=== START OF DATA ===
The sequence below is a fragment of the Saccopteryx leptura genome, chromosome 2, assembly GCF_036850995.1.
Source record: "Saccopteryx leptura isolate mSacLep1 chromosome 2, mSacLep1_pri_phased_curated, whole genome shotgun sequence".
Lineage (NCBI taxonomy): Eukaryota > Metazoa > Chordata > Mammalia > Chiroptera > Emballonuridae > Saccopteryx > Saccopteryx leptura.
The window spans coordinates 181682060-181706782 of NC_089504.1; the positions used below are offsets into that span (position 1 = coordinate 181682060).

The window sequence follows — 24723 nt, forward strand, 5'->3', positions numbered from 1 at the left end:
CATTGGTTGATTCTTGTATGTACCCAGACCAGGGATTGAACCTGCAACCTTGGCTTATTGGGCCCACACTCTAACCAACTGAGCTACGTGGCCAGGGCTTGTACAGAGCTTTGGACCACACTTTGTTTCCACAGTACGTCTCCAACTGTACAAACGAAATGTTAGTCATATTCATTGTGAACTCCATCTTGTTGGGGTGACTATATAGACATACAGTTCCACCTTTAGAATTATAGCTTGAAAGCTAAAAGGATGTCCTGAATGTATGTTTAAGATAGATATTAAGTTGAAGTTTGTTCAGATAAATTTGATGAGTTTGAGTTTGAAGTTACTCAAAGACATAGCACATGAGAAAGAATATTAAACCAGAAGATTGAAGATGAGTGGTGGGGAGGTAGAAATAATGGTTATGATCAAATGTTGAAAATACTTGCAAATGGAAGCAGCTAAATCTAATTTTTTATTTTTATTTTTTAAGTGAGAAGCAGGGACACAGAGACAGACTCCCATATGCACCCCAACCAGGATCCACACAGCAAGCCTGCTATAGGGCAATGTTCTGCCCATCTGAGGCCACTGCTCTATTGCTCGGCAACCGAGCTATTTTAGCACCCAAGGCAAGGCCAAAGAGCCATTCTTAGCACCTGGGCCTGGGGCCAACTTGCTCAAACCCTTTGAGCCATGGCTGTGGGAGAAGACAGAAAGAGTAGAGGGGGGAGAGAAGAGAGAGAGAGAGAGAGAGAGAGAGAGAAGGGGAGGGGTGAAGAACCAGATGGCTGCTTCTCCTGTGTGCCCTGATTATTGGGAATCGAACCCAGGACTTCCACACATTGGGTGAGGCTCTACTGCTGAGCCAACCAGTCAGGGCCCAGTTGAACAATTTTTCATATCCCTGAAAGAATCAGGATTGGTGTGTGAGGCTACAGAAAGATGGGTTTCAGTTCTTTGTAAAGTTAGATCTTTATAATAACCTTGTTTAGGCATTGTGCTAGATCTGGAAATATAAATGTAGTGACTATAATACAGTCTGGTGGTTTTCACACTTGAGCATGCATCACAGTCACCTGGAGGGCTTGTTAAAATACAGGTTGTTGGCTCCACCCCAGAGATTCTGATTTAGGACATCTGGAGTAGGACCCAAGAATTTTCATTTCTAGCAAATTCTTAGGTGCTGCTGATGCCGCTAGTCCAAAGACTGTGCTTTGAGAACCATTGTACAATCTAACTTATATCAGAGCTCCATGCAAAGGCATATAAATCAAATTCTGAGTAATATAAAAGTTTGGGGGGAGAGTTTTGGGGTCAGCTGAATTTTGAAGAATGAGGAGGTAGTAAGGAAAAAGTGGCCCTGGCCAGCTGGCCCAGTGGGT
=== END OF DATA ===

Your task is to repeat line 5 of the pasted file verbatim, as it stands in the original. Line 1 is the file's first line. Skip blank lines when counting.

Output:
The window sequence follows — 24723 nt, forward strand, 5'->3', positions numbered from 1 at the left end: